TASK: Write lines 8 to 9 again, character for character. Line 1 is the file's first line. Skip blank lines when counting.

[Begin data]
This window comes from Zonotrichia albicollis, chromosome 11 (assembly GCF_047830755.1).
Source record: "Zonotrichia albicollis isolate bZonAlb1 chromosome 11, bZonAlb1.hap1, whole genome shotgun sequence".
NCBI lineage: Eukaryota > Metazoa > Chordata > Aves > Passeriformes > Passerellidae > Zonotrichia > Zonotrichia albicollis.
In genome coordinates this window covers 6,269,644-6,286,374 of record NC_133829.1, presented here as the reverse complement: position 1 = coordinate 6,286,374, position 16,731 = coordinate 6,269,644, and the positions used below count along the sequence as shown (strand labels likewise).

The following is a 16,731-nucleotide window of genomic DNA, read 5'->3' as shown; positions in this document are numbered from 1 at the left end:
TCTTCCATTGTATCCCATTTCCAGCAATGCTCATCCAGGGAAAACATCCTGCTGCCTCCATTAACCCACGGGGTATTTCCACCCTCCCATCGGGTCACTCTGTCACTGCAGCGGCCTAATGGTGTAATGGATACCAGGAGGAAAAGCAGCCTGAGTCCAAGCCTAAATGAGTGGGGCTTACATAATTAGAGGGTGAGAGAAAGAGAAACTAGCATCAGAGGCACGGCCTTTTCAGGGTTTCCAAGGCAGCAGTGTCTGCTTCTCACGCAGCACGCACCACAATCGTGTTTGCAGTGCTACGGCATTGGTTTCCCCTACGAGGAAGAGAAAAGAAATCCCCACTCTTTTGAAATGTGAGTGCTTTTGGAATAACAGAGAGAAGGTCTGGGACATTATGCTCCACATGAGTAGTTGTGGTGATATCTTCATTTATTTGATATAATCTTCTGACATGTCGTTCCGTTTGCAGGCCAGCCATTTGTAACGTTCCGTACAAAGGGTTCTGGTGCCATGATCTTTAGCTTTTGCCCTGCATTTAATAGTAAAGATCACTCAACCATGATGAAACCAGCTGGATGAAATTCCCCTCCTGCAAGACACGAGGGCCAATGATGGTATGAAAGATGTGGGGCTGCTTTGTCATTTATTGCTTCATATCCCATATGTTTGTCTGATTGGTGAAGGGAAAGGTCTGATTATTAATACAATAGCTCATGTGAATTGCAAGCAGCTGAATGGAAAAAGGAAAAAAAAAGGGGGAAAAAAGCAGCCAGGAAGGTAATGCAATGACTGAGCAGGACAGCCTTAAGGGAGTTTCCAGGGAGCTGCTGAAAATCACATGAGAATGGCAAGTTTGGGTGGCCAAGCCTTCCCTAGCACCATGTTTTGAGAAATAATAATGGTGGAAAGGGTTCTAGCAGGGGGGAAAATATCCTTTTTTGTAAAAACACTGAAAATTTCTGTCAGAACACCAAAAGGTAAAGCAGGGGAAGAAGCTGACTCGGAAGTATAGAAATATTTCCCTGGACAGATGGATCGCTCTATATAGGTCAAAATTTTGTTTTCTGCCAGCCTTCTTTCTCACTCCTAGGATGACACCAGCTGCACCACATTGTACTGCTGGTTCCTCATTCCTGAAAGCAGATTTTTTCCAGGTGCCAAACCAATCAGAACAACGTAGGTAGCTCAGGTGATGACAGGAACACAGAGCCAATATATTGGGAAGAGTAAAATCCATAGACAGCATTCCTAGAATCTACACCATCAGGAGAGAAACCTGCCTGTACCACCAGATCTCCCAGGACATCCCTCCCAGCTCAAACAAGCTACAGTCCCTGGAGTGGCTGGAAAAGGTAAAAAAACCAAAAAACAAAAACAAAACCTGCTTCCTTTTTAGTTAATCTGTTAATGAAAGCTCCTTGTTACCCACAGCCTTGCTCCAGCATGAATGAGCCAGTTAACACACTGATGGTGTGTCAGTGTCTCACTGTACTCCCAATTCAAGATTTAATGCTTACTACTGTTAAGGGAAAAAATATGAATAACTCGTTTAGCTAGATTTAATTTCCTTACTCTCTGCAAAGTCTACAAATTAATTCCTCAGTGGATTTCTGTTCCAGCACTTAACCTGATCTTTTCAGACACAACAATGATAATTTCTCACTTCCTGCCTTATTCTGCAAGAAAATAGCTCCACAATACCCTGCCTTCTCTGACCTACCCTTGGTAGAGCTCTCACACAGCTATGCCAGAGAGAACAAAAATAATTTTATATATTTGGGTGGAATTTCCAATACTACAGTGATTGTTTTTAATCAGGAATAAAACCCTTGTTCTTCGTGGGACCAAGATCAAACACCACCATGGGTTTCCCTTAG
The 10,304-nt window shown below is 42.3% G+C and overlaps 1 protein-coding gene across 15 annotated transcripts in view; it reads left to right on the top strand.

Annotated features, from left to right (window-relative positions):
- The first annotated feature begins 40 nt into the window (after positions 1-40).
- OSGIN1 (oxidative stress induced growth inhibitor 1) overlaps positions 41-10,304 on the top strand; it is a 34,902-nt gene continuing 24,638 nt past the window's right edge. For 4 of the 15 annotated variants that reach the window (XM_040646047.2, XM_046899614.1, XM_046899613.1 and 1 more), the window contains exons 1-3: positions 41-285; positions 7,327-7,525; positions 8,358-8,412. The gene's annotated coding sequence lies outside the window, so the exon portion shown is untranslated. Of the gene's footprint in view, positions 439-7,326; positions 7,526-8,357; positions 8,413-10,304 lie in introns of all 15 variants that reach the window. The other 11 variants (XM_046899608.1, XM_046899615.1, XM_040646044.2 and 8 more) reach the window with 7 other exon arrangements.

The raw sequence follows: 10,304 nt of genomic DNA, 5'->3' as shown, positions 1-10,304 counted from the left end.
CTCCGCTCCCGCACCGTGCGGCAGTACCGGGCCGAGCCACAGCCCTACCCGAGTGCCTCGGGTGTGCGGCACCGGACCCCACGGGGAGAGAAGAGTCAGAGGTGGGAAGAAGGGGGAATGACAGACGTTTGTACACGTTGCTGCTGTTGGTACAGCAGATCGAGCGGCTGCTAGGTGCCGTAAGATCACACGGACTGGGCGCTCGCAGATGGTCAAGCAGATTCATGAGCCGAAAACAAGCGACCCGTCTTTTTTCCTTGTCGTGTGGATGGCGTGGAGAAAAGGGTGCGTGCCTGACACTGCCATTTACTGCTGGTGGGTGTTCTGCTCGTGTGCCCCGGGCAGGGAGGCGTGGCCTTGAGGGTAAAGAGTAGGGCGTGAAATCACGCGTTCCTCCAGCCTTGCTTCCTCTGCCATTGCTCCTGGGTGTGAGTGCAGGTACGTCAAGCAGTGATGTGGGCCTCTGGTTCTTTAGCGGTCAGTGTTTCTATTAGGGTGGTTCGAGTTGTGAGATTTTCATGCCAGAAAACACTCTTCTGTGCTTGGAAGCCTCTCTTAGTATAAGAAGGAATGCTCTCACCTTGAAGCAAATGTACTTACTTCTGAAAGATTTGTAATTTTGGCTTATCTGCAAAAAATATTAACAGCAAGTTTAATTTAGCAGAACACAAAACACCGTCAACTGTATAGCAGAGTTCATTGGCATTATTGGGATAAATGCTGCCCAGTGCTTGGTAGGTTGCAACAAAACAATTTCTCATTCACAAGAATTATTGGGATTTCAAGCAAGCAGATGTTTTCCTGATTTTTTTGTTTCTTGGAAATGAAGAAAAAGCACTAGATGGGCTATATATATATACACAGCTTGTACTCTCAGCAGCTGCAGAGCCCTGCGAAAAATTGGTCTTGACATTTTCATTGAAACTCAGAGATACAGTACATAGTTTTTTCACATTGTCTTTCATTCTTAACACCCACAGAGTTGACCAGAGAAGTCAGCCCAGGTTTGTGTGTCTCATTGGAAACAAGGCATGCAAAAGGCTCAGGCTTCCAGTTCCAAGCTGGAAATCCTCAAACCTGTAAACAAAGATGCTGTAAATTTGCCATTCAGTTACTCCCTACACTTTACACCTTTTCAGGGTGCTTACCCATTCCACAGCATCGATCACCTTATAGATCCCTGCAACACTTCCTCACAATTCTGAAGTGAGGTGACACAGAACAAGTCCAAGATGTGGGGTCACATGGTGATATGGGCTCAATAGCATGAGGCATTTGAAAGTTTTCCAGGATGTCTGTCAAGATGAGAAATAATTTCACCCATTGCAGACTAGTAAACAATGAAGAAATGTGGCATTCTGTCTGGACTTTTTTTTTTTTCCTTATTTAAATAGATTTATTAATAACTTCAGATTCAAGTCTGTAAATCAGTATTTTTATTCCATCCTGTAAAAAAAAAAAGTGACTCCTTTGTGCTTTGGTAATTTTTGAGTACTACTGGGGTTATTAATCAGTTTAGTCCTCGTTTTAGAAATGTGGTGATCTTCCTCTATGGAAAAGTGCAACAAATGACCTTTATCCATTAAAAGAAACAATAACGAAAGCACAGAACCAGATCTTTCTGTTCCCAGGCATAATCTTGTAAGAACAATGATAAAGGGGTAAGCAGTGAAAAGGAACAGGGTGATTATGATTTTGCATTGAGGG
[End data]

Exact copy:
Annotated features, from left to right (window-relative positions):
- The first annotated feature begins 40 nt into the window (after positions 1-40).